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Monday, May 18, 2015

My "How-to-turn-from-Wantrepreneur-to-Entrepreneur" List

I've been pretty quiet lately (not that I ever was particularly non-quiet) and it's not because I've given up. In fact, I haven't - while the initial enthusiasm has faded away a while ago, I'm still determined to make things work in a way that is useful for you.

Over the course of the last year, I learned a lot of things... both regarding web development, what people are actually looking for, and how to change my own behavior so I can make things work.

There's a few bits of advice that keep reoccuring everywhere and that I find to be particularly helpful:
  1. Making a habit to work on something every day goes a long way.
  2. It takes conscious effort to work on the right thing. It's easy to get side-tracked by old habits - the attraction of an old habit is proportional to often you used to do it.
  3. Any craft takes 10.000 hours to master. Only hours where you work on something you feel is difficult seem to count. (No I'm not there yet by any means.)
  4. Good solutions are always simple.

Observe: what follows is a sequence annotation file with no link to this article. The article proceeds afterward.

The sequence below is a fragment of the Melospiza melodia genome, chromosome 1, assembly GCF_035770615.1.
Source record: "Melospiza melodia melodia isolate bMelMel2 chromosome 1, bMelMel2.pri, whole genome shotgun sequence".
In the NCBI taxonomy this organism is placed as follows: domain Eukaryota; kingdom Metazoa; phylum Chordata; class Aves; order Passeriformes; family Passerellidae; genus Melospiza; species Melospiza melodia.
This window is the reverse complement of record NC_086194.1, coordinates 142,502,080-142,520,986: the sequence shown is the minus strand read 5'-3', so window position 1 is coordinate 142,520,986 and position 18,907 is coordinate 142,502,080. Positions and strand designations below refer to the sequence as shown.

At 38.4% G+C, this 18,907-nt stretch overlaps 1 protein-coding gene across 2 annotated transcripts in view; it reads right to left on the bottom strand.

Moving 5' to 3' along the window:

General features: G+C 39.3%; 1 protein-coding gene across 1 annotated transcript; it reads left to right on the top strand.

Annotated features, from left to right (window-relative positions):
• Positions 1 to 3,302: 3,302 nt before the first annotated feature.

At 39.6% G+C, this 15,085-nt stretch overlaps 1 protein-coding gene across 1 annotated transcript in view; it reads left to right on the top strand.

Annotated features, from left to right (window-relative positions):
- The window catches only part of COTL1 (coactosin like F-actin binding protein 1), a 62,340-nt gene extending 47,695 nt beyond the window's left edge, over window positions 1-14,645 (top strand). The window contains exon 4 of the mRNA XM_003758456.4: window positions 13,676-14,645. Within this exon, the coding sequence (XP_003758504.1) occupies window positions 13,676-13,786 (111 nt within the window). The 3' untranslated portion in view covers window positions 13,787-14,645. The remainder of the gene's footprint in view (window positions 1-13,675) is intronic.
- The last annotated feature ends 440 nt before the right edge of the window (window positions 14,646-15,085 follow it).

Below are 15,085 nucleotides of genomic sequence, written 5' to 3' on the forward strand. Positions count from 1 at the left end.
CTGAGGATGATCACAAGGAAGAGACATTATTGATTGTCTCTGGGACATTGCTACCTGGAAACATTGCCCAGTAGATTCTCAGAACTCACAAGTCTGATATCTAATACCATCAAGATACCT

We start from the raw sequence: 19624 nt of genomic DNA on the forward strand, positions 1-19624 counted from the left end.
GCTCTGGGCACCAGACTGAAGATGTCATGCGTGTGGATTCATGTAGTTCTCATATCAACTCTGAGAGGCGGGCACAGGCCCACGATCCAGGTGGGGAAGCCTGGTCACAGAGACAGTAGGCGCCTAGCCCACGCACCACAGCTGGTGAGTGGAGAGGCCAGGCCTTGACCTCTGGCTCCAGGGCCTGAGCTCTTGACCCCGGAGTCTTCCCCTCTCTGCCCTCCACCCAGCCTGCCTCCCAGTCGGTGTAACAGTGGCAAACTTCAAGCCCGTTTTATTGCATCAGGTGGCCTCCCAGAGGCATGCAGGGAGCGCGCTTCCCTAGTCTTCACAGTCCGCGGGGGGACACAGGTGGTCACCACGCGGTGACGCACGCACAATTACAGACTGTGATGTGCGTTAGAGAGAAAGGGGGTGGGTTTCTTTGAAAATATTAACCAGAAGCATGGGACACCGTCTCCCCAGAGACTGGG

5. Design matters. A lot.
  6. It's far far easier to point out others' mistakes than to make something better yourself. 
  7. Wantrepreneurs believe that "passion" is the main ingredient to make things work - but it's not: working consistently on something and constantly challenging your assumptions (or delusions) is.
  8. Detaching your own self-worth from the things you make or do is the key to being able to gracefully accept and benefit from constructive criticism.
  9. When you dread something that must be done you need to transform your attitude towards it - instead of trying to avoid doing it.
Can you relate to some of these points? What kind of advice would you give someone like me?

2 comments:

  1. I agree with every point you make here, but what I love best about this post is how you make it apply to any endeavor, not just yours. As I was reading it, I kept thinking about how much more time I need to make to write a book so I'm more of a writer and less of a waiter (for inspiration). This is great! Sharing!

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    Replies
    1. Thanks for sharing and your kind words. :) I'm basically just repeating what I found to be the most helpful advice so far.

      Sounds like you really need to get into the book writing habit - i.e. like setting a fixed time every day (if possible) where you always write for that book. What is your book going to be about?

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